This BMS is very flexible and universal, you can fly any 4-cell battery chemistry/capacity that the Solo can handle in terms of voltage & weight, anything that produces 10-20v(I did not actually research/test Solo’s upper voltage limit)
The PCB is less than 50x40x9mm (balancing connector is the highest component) The weight is only 7.6g
There are three mounting holes that should enable nice mounting inside the GPS bay (I did not test it, just measured it.)
Important information: The BMSOne comes configured for Li-Ion cells, (down to 2.5v/cell) – watch the cell/voltage pack reading unless you are sure you did configure it properly for Li-Po
The device can provide remaining capacity information based on a known full-capacity and mAh spent (mode 1), and also provide a remaining capacity estimate based on voltage under load. (mode 0) Out-of-the box, it will provide voltage and cell voltages, which is the most important information, along with a Li-ION voltage based SoC.
It can be fully configured using a FTDI cable (or any USB<>Serial cable with RX,TX and DTR signal- DTR is only used to enter the bootloader, and only useful for flashing, although it is possible to flash it without DTR too)
This is the BMSOne:
You can extract the gray power connector from a dead battery: Instructions here: https://madhacker.org/simple-desoldering-of-the-solo-battery-connector/
A few people asked whatever BMSOne is “plug’n’play”.
Yes, it is kind of that, the simplest job is done right out of the box, once you connect a battery thru it, you will see the battery, and cell voltage, which is the most important information.
That is the configuration it is delivered in.
To have a nice, linear, SoC based on voltage or current used, some configuration is required, there is no “one setup fits all” configuration, if there were, it would be a default.
When you connect to it and power it up, you will see:
Set the capacity of the battery in mAh using the command:
it will respond:
Set capacity: 10000
Now, you have defined a 10Ah full capacity.
You can type:
S0 //Select voltage-based SoC (State Of Charge)
S1 //Select capacity-based SoC
SW //write configuration to flash – until you do this, all your changes/calibration are temporary and can be reverted by rebooting the device.
SR //read config from flash (it happens on every boot)
SS //Show config
Voltage table: 104, 110, 113, 116, 119, 122, 126, 129, 132, 135, 138, 142, 145, 148, 168,
Capacity table: 0, 4, 12, 20, 29, 37, 45, 53, 62, 70, 78, 86, 95, 99, 100,
SoC by Voltage
Full capacity: (mAh)10000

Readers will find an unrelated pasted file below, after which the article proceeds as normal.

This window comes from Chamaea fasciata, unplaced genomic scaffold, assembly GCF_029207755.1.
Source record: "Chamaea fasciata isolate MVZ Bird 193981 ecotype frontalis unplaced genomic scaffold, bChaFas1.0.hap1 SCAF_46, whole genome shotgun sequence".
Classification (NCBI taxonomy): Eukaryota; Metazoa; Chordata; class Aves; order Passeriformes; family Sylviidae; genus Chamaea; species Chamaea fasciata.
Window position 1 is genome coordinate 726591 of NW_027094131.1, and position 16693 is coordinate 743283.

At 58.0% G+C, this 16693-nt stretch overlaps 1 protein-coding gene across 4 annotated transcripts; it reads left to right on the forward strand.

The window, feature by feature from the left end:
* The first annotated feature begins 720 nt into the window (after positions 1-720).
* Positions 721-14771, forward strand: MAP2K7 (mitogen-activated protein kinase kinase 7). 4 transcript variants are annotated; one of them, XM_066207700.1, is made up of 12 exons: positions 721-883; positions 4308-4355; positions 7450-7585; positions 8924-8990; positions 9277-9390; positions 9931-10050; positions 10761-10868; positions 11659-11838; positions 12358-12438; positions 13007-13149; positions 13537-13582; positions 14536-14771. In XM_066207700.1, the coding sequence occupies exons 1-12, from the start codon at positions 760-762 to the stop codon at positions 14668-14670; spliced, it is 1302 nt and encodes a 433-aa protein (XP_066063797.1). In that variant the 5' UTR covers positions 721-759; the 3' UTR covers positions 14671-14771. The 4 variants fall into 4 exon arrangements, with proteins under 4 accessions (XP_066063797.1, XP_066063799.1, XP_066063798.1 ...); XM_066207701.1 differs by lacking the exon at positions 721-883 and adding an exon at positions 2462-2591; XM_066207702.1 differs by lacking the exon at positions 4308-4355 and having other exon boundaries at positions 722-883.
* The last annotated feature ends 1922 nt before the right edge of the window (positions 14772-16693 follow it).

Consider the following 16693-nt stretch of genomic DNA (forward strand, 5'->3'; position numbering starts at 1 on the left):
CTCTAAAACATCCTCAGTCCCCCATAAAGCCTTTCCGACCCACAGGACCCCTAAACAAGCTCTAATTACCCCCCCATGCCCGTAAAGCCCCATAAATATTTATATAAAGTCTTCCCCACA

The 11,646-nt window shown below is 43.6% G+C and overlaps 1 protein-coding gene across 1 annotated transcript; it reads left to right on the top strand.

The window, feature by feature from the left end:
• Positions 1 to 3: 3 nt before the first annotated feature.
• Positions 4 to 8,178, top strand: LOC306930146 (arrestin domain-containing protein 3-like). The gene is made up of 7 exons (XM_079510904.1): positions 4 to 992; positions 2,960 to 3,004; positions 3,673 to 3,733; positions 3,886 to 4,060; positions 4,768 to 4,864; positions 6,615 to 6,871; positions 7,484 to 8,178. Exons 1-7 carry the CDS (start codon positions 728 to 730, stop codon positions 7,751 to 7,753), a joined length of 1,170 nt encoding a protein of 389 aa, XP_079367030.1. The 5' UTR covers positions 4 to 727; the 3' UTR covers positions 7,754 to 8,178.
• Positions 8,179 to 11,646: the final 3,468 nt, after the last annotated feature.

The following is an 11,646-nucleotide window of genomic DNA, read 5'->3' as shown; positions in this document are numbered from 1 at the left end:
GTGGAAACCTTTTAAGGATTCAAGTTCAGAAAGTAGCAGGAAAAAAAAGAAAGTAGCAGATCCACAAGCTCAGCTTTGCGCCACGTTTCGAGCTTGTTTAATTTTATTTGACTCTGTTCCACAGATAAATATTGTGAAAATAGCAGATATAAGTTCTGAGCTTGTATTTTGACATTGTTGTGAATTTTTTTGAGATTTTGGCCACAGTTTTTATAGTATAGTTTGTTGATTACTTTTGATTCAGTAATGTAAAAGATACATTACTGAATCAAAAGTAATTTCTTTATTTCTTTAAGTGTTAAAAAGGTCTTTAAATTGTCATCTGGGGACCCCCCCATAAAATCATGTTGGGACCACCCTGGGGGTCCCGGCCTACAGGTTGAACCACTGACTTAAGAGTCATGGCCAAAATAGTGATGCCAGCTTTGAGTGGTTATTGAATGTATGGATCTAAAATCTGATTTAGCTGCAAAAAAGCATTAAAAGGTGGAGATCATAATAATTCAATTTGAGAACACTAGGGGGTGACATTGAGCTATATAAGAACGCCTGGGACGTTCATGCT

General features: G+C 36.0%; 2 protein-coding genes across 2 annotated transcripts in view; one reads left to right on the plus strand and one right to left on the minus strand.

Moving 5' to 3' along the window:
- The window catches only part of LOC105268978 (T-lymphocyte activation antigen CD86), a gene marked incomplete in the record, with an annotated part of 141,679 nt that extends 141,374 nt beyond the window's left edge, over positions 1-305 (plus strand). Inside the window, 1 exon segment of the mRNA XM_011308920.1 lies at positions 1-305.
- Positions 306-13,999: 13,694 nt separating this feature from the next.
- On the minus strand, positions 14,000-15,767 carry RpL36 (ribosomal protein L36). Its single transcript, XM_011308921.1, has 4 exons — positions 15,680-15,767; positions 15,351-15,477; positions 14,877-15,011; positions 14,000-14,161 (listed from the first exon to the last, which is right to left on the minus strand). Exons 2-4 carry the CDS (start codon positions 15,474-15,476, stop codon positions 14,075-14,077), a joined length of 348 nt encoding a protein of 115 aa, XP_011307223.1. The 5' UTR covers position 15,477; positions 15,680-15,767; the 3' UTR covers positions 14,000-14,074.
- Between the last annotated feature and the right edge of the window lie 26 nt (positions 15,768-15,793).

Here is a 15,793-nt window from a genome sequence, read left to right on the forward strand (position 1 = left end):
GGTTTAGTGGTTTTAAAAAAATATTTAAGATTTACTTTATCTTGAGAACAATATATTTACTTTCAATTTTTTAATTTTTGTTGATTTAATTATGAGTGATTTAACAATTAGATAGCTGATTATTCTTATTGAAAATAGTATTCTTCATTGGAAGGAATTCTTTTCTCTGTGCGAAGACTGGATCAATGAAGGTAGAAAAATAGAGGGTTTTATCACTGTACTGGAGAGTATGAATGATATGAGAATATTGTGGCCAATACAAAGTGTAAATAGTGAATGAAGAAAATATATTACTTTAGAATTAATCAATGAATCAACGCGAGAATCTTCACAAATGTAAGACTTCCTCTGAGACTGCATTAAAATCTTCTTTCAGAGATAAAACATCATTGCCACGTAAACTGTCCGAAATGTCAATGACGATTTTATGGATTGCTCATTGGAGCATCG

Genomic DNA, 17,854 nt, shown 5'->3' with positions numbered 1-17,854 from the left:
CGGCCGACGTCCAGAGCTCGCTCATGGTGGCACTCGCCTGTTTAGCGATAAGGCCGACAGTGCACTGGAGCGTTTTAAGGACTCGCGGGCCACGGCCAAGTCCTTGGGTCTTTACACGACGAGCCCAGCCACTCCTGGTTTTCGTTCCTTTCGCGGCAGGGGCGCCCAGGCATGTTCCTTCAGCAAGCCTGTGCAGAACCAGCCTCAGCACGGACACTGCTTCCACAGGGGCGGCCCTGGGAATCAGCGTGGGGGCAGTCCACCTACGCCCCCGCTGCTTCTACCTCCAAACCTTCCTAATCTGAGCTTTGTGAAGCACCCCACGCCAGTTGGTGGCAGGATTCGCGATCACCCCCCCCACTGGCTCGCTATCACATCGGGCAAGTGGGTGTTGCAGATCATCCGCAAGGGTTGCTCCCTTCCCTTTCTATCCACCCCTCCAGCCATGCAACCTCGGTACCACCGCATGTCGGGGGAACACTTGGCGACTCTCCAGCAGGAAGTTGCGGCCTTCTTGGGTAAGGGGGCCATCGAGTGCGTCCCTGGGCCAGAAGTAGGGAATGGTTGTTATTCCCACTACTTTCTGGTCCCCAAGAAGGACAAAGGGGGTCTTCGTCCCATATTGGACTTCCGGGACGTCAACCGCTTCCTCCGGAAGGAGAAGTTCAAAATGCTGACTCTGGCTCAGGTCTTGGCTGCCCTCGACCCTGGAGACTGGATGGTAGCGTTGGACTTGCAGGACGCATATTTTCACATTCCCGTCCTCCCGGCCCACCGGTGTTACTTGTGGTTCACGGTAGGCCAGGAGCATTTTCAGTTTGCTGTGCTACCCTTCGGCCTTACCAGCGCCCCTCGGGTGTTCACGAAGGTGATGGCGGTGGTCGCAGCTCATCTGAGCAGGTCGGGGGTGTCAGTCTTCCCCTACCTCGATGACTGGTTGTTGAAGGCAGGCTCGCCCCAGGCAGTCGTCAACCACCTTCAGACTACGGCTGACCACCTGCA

Remaining capacity by Voltage: (mAh)9900
Remaining capacity by Current: (mAh)10000
SD //Show internal data
You can also perform AD calibration.
When calibrating voltages/current sensor, it is important NOT to provide power from the FTDI connector. (otherwise, the precision will suffer.)
On the solder side of the PCB, there is a solder jumper “JP1” – to ensure a correct calibration, you can remove its solder blob – OR, simply disconnect the +5v pin from the FTDI connector.
With a battery hooked up, you can measure its cells, then provide a command like this: the numbers are voltages in millivolts.
let’s say you measured 3.256v, 3.231v , 3.255v and 3263v then enter:
SC3256,3231,3255,3263 // calibrate cell voltage in millivolts for 4 cells.
If you can’t measure with 3 digits, – let’s say you can measure with lower precision “3.21v” then enter “3210”
SI10220 //Calibrate current sensor, value in mA “SI10220” = 10.220A
Again; with a known current flowing through the device, enter the current. It is better to calibrate while sensing 10A than the mA range.
Capacity by voltage linearization table:
SV10.4, 11.0, 11.3, 11.6, 11.9, 12.2, 12.6, 12.9, 13.2, 13.5, 13.8, 14.2, 14.5, 14.8, 16.8 //set 15-point percent linearization table
SP0, 4, 12, 20, 29, 37, 45, 53, 62, 70, 78, 86, 95, 99, 100 //sets 15-point percent table.
So by the example above 11.3v (third value) equals to 12% , (while 11.5v will be interpolated to a little less than 20%.
ArduPilot battery safety settings:
If you use S0 mode(default), set low and critical-voltage thresholds:
If you use S1 mode(capacity based), also set low and critical-capacity thresholds:
Finally, these parameters define what action is taken:
SoC Voltage mode explained:
State-of-Charge by Voltage.
This mode is beautifully simple and reliable, as you can use any number of battery packs, with same cells, and have perfectly fine SoC estimation (see battery percentage drop)
Advantage of this mode is that it works by voltage under load, so you can have one BMSOne, any number of packs, and any state of charge on those, and still, it will “just work”
We all remember how fast the remaining capacity drops on a Solo battery at the end, 15 to 1% can be done within one minute.
The first graph is made using these packs’ first flight.
It estimates energy as consumed a bit fast in the beginning, then just a little faster after 19/20 minutes.
Then the voltage/capacity table is corrected.. and watch the second graph, beautiful linear estimation, no surprises there even as the battery gets to 2.5v/cell.
Another aspect of SoC by voltage, is that it is most accurate when at normal cruise/hover, during a fast climb, the voltage will drop, and while climbing, you will see a lower estimate, and during a fast descend, you will see a higher estimate.
21minute flight example:
(I flew in bad wind conditions, now I see that the flight had the 4.0.3 PID issue that surely affected the flight time in a bad way)
4S3P Samsung INR18650-30Q (12 cells) 620grams with BMSOne.
GoPro Gimbal with Gopro 4 Black. AUW 1950g
Cells bought from Banggood (please observe that this is not a referral link, I get no kickback, nor can I guarantee the authenticity of a later batch).